Heilongjiang Activist Yang Chunlin Arrested for Organizing Open-Letter Campaign: “We Want Human Rights, not the Olympics”Comments Off on Heilongjiang Activist Yang Chunlin Arrested for Organizing Open-Letter Campaign: “We Want Human Rights, not the Olympics”
Heilongjiang Activist Yang Chunlin Arrested for Organizing Open-Letter Campaign: “We Want Human Rights, not the Olympics”
(Heilongjiang, August 31, 2007) – Yang Chunlin (杨春林), a resident of Jiamusi City (佳木斯市), Heilongjiang Province, was detained on July 6 and formally arrested on suspicion of “subversion of state power” on August 3. Yang’s arrest was apparently ordered by the Ministry of Public Security in Beijing. He is now being detained at Heitong Detention Center in Heilongjiang, and his family has not been allowed to visit him.
According to Mr. Yang’s family, the main reason for his arrest was that he had been collecting signatures to endorse an open letter titled “We Want Human Rights, not the Olympics” in villages where he had been helping farmers dealing with land disputes. The letter has reportedly been signed by more than 10,000 people, mostly Heilongjiang farmers who have lost their land. However, police told the family that Yang’s crimes included accepting funding from overseas “anti-China” organizations.
Yang Chunlin was laid-off from a state owned plant when the plant was privatized. He was detained four times in 2006 for helping farmers seeking compensation for lost land and participating in the hunger strike called by the Beijing lawyer Gao Zhisheng. Many farmers fighting forced eviction in Heilongjiang signed the petition because they sympathized with victims of land loss in cities where corrupt officials used the Olympics as a pretense to grab land/housing while providing inadequate compensations.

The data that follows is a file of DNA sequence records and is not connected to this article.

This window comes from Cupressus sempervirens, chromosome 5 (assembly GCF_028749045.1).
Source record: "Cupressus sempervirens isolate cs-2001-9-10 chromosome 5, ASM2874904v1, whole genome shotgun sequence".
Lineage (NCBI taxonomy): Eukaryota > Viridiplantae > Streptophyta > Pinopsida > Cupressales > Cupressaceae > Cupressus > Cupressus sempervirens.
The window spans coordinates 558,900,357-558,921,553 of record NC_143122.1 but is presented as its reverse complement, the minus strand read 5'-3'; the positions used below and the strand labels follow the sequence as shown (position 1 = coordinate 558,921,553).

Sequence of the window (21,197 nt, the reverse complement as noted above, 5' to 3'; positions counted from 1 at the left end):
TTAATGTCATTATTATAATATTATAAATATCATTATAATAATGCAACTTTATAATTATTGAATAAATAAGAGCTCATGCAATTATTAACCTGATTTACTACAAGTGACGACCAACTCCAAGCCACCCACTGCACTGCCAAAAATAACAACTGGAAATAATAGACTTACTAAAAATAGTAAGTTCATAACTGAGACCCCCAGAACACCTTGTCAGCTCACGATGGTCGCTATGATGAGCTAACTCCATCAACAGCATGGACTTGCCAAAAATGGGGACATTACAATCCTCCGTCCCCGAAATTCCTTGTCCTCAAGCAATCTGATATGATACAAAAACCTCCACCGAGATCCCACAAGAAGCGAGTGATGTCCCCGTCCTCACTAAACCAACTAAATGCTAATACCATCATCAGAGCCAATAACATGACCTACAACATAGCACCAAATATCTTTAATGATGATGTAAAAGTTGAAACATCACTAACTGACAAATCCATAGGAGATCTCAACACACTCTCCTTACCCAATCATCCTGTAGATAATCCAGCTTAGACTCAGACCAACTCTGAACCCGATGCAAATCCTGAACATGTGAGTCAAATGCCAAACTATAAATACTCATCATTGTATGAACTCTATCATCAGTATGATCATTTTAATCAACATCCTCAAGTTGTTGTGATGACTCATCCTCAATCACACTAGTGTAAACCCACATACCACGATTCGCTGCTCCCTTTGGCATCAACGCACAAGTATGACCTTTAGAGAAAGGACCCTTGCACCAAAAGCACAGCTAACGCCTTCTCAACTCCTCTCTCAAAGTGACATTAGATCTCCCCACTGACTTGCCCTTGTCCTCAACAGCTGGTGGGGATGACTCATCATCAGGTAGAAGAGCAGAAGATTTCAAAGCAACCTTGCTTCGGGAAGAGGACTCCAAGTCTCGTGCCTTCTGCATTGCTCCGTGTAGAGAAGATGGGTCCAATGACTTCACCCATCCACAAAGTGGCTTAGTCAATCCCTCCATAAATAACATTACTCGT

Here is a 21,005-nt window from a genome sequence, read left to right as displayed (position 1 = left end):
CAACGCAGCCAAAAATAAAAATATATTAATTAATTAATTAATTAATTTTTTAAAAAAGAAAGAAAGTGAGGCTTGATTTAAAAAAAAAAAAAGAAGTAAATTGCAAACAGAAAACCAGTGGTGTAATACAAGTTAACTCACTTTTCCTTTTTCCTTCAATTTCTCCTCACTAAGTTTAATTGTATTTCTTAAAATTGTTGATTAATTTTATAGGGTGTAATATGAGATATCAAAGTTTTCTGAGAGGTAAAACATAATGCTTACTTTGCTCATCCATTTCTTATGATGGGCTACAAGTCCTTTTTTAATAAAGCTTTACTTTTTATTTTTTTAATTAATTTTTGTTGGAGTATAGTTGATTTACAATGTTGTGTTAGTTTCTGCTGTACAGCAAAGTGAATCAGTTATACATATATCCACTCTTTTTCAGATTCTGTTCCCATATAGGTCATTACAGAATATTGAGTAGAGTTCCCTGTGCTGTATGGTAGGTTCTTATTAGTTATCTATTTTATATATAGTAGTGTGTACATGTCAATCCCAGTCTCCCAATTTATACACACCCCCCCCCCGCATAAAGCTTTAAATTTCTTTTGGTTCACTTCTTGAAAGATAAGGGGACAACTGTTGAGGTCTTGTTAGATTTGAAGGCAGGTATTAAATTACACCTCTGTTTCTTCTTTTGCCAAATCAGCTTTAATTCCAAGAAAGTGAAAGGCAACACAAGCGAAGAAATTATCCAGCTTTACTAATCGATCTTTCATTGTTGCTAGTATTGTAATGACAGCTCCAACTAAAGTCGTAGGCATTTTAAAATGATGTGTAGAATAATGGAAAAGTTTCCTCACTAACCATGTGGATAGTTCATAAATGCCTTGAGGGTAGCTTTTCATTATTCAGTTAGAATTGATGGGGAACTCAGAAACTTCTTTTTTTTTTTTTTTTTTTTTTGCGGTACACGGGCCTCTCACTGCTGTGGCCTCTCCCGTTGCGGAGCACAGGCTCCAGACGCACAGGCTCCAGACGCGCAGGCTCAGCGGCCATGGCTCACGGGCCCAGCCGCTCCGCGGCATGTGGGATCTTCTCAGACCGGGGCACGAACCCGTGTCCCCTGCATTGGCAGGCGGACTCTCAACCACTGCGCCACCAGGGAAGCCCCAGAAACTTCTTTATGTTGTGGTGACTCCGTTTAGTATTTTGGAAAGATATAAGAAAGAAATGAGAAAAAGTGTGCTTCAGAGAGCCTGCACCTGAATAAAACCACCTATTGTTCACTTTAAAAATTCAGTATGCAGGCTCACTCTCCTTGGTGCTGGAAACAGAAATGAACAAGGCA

CHRD condemns the arrest of Yang Chunlin on suspicion of subversion because he dissented from the official line on the Olympics. This action is part of an alarming pattern of official use of China’s legal system to criminalize free speech, as indicated by several recent cases, including the arrest of Lu Gengsong in Hangzhou last week. These cases violate freedom of expression, a right guaranteed in the PRC Constitution and in international human rights principles. Unless the trend of criminalizing free speech is soon reversed, the “rule of law” image that the Chinese government has tried hard to cultivate will further suffer. So will the government’s credibility, since it had promised to improve human rights before Beijing was named the city to host the 2008 Games.
The Ministry of Public Security’s direct involvement in ordering Yang’s arrest, and the subversion charge against him, point to the nervousness and political sensitivity with which the government views efforts to link the Olympics and human rights. While the government has repeatedly accused critics of its abuses of human rights of “politicizing sports,” it is the government that has made expression of views about the Olympics a political crime. This makes the arrest of Yang Chunlin particularly alarming.